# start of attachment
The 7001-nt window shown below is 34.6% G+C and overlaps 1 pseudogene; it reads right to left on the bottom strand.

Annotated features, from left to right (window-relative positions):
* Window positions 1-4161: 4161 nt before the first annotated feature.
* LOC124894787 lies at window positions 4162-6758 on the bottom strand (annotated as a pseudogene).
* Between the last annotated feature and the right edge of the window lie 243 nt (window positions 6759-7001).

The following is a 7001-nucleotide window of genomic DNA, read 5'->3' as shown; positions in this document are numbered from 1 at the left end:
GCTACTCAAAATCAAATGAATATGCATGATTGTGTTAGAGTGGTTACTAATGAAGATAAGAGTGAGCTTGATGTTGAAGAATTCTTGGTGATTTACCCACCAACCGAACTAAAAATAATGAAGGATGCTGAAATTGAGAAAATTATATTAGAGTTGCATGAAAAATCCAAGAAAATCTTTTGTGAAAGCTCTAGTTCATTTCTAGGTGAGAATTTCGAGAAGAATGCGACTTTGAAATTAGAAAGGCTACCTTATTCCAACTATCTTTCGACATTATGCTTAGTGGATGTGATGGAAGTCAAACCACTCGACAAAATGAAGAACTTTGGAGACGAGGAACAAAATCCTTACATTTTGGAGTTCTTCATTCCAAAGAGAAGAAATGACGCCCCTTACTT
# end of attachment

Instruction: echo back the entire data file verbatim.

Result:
The 7001-nt window shown below is 34.6% G+C and overlaps 1 pseudogene; it reads right to left on the bottom strand.

Annotated features, from left to right (window-relative positions):
* Window positions 1-4161: 4161 nt before the first annotated feature.
* LOC124894787 lies at window positions 4162-6758 on the bottom strand (annotated as a pseudogene).
* Between the last annotated feature and the right edge of the window lie 243 nt (window positions 6759-7001).

The following is a 7001-nucleotide window of genomic DNA, read 5'->3' as shown; positions in this document are numbered from 1 at the left end:
GCTACTCAAAATCAAATGAATATGCATGATTGTGTTAGAGTGGTTACTAATGAAGATAAGAGTGAGCTTGATGTTGAAGAATTCTTGGTGATTTACCCACCAACCGAACTAAAAATAATGAAGGATGCTGAAATTGAGAAAATTATATTAGAGTTGCATGAAAAATCCAAGAAAATCTTTTGTGAAAGCTCTAGTTCATTTCTAGGTGAGAATTTCGAGAAGAATGCGACTTTGAAATTAGAAAGGCTACCTTATTCCAACTATCTTTCGACATTATGCTTAGTGGATGTGATGGAAGTCAAACCACTCGACAAAATGAAGAACTTTGGAGACGAGGAACAAAATCCTTACATTTTGGAGTTCTTCATTCCAAAGAGAAGAAATGACGCCCCTTACTT